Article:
While the A/C compressor can benefit from the relative lack of wear during winter months, it can also stagnate if left to hibernate during this time. Therefore, it’s best to activate the A/C for at least 10 minutes every 30 days between November and February to ensure it doesn’t take a permanent rest. Granted, the functions in question here are not limited to the A/C in all vehicles. In some cars, the compressor is also utilized to offer heat and ventilation, both of which tend to be used primarily between late fall and early spring.
How Often Should an A/C Air Compressor Undergo Maintenance?
The litmus test for a working A/C system is whether or not it keeps you and your passengers sufficiently cool when it’s hot outside. If a few minutes of breeze actually makes your car feel too cold — despite temperatures of 95° or more outside — then your A/C isn’t due for maintenance and probably won’t be for the foreseeable future. As the saying goes, if it isn’t broken, don’t fix it — the money can be saved or allocated to other areas of car repair.
So when should you take your vehicle in for A/C maintenance? If coldness is either slight or nonexistent in the air coming through the vents, it’s likely due to problems with the system. Depending on the extent of the problem, you’ll either need a recharge or an outright replacement of the A/C air compressor. For most cars, a recharge is needed every few years, but replacements can be avoided for the average span of ownership of most vehicles as long as due care is taken for the A/C system.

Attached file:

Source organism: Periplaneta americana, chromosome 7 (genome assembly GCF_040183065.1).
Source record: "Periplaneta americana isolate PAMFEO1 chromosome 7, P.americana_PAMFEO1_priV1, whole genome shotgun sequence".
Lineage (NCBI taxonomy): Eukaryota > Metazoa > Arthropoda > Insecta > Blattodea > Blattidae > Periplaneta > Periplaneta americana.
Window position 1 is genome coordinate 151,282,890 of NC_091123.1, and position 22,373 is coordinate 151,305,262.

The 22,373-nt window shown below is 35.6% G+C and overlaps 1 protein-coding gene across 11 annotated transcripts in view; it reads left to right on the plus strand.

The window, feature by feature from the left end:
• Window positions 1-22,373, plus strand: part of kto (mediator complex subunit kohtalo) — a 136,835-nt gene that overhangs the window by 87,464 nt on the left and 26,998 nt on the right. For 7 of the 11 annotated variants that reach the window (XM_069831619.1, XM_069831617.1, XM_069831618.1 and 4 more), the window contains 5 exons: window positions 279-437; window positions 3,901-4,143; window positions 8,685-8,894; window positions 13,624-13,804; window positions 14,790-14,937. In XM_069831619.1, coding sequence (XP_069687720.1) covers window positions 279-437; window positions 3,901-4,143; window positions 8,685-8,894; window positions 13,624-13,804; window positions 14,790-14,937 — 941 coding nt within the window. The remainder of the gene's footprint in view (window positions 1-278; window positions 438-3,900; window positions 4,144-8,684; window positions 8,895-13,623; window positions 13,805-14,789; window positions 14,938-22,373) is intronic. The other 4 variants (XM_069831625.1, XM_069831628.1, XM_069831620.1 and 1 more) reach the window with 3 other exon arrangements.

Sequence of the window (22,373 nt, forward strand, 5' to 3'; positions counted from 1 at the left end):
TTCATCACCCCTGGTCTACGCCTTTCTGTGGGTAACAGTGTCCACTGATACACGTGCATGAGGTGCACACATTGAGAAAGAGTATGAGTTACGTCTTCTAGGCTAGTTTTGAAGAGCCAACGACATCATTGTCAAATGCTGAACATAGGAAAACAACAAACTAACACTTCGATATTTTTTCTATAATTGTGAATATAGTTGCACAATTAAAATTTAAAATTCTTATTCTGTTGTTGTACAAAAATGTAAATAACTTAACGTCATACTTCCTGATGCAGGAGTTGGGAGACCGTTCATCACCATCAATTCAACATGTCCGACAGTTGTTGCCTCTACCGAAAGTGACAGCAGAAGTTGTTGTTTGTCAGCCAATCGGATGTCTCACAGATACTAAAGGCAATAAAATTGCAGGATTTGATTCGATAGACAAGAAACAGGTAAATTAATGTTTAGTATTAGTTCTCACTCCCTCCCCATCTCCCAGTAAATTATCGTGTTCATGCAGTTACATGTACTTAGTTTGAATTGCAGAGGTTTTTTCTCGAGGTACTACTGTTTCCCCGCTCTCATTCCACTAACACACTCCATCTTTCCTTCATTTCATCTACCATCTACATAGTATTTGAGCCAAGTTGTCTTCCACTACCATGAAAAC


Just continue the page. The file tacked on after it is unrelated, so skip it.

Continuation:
In any case, when your vehicle’s A/C starts to lag, it’s time for an inspection. Considering the high-pressure functions that a compressor must perform in order to provide cooled air, the circuitry is complex and maintenance is usually best performed by skilled technicians.
What Is the Key Fluid in an A/C System?
If your A/C fails to deliver the coolness levels you’ve come to expect, it’s likely down to a low supply of refrigerant — the fluid that makes cold air from hot air. What exactly are the elements that comprise this fluid? For that, a bit of history is in order.
Traditionally referred to by the antiquated DuPont trademark Freon, refrigerant comes in three forms that have appeared in succession since the dawn of air conditioning: R-12, R-134A and HFO-1234yf. Much like oil and antifreeze, refrigerant is one of the fluids that facilitates a vital function in most vehicles.
Technically, the only actual Freon was R-11, which was one of the most common chlorofluorocarbon (CFM) fluids in use up until 1996, when CFM was banned in the United States due to its impact on the ozone. Subsequently, automakers replaced R-11 with the non-CFM fluid R-134A, which scientists developed as a somewhat eco-friendlier though still chemically-laden refrigerant. In 2013, however, the auto industry initiated another change, this time to HFO-1234yf, which is believed to be the most environmentally sound refrigerant yet conceived. With this latest development, cars pose a smaller environmental threat in cases where the refrigerant leaks.